France. There remains, therefore, only that class of questions comprised under 
the general .term of our foreign rek^ions, embracing our commercial policies, our 
mutual influence on each other, and our relations with other nations. After such 
a war as the present, I think every reflecting man would agree that a simple 
recognition, leaving time to begin its work of conciliation, would be wisest. 
But whether these questions are to be settled now or hereafter, would it not be 
best for all parties to approach near enough for a mutual understanding, before 
foreign recognition complicates both our obligations and our desires. Mr. Seward 
may think that his skill has so far prevented this recognition, and if so, he can 
claim a temporary diplomatic success, but it must be a .short one. 

For the first question which this secession submitted to the world has been an- 
swered in our favor. "When England and France recognized the Confederate 
States as belligerents — when they iJlowed the confederate flag to give character 
to the confederate navy — they recognized its existence and its right to existence ; 
and this recognition was further confirmed by the formal and joint official invita- 
tion of these powers to the Confederate States, to accede to the provisions of the 
Treaty of Paris, Ijy ^vhich the maritime relations of the leading nations of the 
world were regulated, and by which their duties and rights," in time of war, 
were determined. Whether the new nationality was sufiiciently perfect to re- 
quire the ordinary means of diplomatic intercourse — whether the circumstances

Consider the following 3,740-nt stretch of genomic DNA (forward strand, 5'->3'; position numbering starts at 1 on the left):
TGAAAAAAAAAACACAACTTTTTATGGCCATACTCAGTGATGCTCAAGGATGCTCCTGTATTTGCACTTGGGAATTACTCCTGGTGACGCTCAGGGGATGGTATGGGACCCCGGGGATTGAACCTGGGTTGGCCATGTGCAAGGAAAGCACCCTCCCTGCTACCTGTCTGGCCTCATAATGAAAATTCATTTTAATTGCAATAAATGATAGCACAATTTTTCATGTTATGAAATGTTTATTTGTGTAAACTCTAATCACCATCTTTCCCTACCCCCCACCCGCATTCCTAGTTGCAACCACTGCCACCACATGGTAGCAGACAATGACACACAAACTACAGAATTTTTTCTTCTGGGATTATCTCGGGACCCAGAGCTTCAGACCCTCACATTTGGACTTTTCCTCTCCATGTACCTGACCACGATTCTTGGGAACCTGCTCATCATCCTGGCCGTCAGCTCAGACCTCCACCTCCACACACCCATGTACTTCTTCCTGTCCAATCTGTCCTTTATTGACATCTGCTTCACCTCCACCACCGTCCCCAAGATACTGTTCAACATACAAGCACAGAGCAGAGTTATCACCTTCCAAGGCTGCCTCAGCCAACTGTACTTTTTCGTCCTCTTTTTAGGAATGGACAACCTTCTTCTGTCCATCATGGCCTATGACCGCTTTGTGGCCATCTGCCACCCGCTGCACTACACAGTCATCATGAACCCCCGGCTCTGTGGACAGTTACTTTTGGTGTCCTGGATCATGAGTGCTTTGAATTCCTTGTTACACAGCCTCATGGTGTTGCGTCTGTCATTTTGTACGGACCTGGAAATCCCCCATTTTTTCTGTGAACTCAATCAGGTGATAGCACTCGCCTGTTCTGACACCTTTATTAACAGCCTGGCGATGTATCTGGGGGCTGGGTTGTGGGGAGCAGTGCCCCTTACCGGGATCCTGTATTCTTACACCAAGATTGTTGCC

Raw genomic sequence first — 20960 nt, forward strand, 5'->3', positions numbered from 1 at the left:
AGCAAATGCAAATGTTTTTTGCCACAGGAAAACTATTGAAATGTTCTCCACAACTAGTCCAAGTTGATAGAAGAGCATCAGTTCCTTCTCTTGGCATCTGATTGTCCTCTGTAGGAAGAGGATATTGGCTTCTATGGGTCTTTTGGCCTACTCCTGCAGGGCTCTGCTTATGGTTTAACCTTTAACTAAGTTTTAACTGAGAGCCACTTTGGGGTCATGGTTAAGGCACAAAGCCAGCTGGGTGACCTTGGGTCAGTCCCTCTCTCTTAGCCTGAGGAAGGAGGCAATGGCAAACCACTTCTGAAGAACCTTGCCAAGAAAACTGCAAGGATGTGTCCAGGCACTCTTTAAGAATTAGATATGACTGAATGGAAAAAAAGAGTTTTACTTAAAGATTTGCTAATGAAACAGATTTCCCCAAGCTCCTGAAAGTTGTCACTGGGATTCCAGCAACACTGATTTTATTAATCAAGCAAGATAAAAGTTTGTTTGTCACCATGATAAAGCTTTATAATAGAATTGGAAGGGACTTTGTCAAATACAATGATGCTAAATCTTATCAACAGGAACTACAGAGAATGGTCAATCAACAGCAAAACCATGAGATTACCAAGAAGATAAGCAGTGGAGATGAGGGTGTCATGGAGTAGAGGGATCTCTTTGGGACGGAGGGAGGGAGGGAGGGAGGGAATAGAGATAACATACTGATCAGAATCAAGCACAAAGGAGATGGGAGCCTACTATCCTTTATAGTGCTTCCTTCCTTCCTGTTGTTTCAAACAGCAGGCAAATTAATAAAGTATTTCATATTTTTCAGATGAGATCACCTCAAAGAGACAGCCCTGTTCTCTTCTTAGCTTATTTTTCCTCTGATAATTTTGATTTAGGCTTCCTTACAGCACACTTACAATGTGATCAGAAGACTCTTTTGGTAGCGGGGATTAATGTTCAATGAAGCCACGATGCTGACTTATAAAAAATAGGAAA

under which it was acting involved the interests of foreign powers to such an ex- 
tent as to require intervention, were questions of a diii'erent order. But the 
prompt, almost immediate recognition of the belligerent character of the Confede- 
racy, indicated that Europe was prepared for the event — that it was based upon 
conditions that established themselves in the European mind in advance of the 
result, and which gave it an orderly and legitimate character, while the recogni- 
tion itself gave the Confederacy a status in the world of which this, at least, can 
be said, that history has yet to furnish an example of a power sufficiently strong 
to occupy such a position, which has ever been sent back to its original condition. 
It was only natural that the powers of Europe, having recognized the belligerent 
rights of the South, and equality of the contending parties, should wait to see 
how they would settle their differences. They might agree to part peaceably — j 

they might try each other's strength, and then come to terms — they might find 
some solution which would restore the interrupted national life. They did wait. 
The course of events upon which they have waited, they understand as well as 
you do. They could not be described by tho most ardent southerner in tnier or 
more exultant language than they have been in a speech by a distinguished mem- 
ber of the British Parliainont, which lias reached nic while writing these lines. 
The condition of things at present, and which threatens to continue, is an irrita- 
ting and inefficient blockade of the southern coasts, and a repetition of bloody 
and disastrous land attacks by the northern armies on our land frontier, accom- 
panied by enormous expenditure on both sides, and the withdrawal of both par- 
ties from their ordinary intercourse with the world, and the destruction of theur 
industrial and commercial life. Such a condition affects directly other nations. 
In the first place, no war of any extent, least of all one between two such large 
actors in the affairs of the world, can now exist without working general disturb- 
ance. It is the interest of the world that it should be terminated — that the rela- 
tions of the two sections should be promptly settled, so that they may resume, as 
speedily as possible, their normal place in the world's relations. The legitimate